Thursday, 16 September 2010

Metallica Music Inspiration

Influenced by early heavy metal and hard rock bands such as Black Sabbath, Deep Purple, Led Zeppelin and Scorpions, New Wave of British Heavy Metal bands such as Venom, Motörhead, Diamond Head, Judas Priest, and Iron Maiden, and early Punk Rock bands such as The Ramones, The Sex Pistols, and The Misfits, early Metallica releases contained fast tempos, harmonized leads, and nine-minute instrumentals. Steve Huey of Allmusic said that Ride the Lightning featured "extended, progressive epics; tight, concise groove-rockers". Huey felt Metallica expanded its compositional technique and range of expression to take on a more aggressive approach in following releases, and lyrics dealt with more personal and socially conscious issues.Lyrical themes explored on Master of Puppets included religious and military leaders, rage, insanity, monsters, and drugs.

In 1991, with new producer Bob Rock, Huey felt Metallica simplified and streamlined its music for a more commercial approach to appeal to the mainstream audience. The band abandoned its aggressive, fast tempos to expand its music and expressive range, said Robert Palmer of Rolling Stone. The change in direction proved commercially successful as Metallica was the band's first album to peak at number one on the Billboard 200. Metallica noticed changes to the rock scene created by the grunge movement of the early 1990s. In what has been described as "an almost alternative [rock]" approach, the band focused on non-metal influences and changed musical direction. Moving away from lyrical themes dealing with drugs and monsters, Metallica's new lyrical approach focused on anger, loss, and retribution. Some fans and critics were not pleased with this change, which included haircuts, the cover of Load, and headlining the alternative rock concert Lollapalooza. David Fricke of Rolling Stone described the move as "goodbye to the moldy stricture and dead-end Puritanism of no-frills thrash" and called Load the heaviest record of 1996. With the release of ReLoad in 1997, the band displayed more blues and early hard rock influences, incorporating more rhythm and harmony in song structures.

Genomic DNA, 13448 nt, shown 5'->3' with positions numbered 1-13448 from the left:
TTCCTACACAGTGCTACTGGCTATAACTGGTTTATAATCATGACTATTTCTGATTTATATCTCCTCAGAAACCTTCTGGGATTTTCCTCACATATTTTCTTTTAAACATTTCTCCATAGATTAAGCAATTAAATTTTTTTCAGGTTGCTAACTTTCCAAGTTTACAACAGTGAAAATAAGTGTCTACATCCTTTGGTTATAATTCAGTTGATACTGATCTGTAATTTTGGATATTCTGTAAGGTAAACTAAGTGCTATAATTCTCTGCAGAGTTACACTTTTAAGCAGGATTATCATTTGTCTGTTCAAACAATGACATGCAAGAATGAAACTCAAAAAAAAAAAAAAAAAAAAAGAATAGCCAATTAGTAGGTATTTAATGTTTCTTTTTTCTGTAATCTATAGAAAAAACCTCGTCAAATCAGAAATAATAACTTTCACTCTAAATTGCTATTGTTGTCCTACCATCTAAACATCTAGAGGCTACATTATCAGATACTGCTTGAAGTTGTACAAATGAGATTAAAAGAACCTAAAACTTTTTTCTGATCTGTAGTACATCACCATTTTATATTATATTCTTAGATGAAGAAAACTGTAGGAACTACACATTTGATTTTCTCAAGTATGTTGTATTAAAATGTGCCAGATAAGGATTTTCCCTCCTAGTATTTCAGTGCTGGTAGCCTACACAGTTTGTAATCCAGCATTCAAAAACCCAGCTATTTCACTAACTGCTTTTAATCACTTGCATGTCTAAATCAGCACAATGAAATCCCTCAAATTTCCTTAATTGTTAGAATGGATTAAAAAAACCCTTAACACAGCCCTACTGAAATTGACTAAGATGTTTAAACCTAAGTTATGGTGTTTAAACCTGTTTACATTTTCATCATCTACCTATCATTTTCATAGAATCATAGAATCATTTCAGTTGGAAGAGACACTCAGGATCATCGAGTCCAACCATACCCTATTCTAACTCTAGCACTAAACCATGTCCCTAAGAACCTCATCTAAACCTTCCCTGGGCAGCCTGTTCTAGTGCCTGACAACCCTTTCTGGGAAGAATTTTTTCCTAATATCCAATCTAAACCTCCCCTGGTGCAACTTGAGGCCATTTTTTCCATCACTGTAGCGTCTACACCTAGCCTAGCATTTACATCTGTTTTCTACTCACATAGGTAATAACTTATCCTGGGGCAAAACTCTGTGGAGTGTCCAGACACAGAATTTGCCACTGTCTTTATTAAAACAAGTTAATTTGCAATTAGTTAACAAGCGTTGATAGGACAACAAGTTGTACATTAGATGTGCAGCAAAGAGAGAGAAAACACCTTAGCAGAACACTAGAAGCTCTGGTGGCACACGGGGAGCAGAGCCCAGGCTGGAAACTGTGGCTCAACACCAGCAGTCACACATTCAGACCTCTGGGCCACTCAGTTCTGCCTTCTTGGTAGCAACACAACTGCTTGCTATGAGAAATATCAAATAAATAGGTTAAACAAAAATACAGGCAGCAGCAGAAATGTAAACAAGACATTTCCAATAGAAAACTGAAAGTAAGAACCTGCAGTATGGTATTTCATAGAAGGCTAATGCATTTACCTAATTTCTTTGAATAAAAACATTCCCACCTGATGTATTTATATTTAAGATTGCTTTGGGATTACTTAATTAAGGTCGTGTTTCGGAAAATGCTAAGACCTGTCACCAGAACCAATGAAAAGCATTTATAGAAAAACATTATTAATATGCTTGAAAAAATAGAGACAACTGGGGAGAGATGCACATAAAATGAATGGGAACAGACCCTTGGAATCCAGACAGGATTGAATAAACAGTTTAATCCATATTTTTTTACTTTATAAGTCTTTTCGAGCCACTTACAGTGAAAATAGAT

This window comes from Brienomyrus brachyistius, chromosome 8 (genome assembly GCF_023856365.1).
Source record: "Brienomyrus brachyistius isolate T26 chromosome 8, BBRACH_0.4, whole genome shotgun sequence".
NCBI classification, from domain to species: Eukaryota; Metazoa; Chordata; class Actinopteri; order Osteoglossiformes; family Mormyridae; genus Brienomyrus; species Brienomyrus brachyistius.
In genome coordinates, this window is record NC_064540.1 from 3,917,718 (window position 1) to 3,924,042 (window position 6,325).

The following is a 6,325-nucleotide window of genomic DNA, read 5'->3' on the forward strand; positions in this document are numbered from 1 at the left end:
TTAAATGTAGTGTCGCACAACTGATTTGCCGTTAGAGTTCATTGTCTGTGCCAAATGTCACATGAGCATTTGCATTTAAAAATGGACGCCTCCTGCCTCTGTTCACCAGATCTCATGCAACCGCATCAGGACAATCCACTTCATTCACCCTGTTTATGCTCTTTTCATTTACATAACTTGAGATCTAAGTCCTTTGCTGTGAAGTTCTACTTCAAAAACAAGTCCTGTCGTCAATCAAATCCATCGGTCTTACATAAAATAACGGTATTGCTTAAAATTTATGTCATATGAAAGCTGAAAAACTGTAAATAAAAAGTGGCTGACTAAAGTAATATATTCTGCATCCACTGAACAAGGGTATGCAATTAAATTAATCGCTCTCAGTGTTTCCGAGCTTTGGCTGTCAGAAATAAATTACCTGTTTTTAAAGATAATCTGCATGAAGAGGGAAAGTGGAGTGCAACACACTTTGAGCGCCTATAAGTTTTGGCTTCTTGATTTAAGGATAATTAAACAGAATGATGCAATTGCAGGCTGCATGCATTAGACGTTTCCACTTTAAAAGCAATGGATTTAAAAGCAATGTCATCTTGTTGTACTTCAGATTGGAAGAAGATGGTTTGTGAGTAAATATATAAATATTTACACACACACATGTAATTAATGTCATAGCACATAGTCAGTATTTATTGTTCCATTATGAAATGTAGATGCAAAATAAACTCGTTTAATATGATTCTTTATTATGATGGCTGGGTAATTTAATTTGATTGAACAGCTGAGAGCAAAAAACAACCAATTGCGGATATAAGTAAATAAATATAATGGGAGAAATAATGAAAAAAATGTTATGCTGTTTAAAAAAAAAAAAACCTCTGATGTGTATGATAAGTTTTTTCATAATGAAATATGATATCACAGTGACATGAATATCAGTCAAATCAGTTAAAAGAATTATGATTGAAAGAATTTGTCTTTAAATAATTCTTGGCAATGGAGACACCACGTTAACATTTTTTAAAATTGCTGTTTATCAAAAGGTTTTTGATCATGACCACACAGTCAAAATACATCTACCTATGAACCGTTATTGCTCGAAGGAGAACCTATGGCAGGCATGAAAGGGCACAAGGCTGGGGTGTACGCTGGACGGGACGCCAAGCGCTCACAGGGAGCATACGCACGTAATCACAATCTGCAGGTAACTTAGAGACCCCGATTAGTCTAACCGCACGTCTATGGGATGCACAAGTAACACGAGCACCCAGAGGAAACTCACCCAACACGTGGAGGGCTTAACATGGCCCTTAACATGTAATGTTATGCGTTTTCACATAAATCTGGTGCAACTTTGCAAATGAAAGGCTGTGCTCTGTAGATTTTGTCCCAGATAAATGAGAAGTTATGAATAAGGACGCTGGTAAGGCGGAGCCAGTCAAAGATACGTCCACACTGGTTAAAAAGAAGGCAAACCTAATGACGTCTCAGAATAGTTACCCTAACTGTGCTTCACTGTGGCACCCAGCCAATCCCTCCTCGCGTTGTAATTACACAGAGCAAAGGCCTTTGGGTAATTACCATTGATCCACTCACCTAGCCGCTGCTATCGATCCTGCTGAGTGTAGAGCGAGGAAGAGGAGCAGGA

St. Anger marked another large change in the band's sound. Guitar solos were omitted from the album, leaving a "raw and unpolished sound". The band used drop C tuning, and Ulrich's snare drum received particular criticism. New York Magazine's Ethan Brown noted it "reverberates with a thwong". Lyrics on the album dealt with Hetfield's stint in rehab, including references to the devil, anti-drug themes, claustrophobia, impending doom, and religious hypocrisy. At the advice of producer Rick Rubin, for their ninth studio album, Death Magnetic, the band returned to E tuning (though all songs were tuned half step down live) and guitar solos, and adapted Middle Eastern influences.

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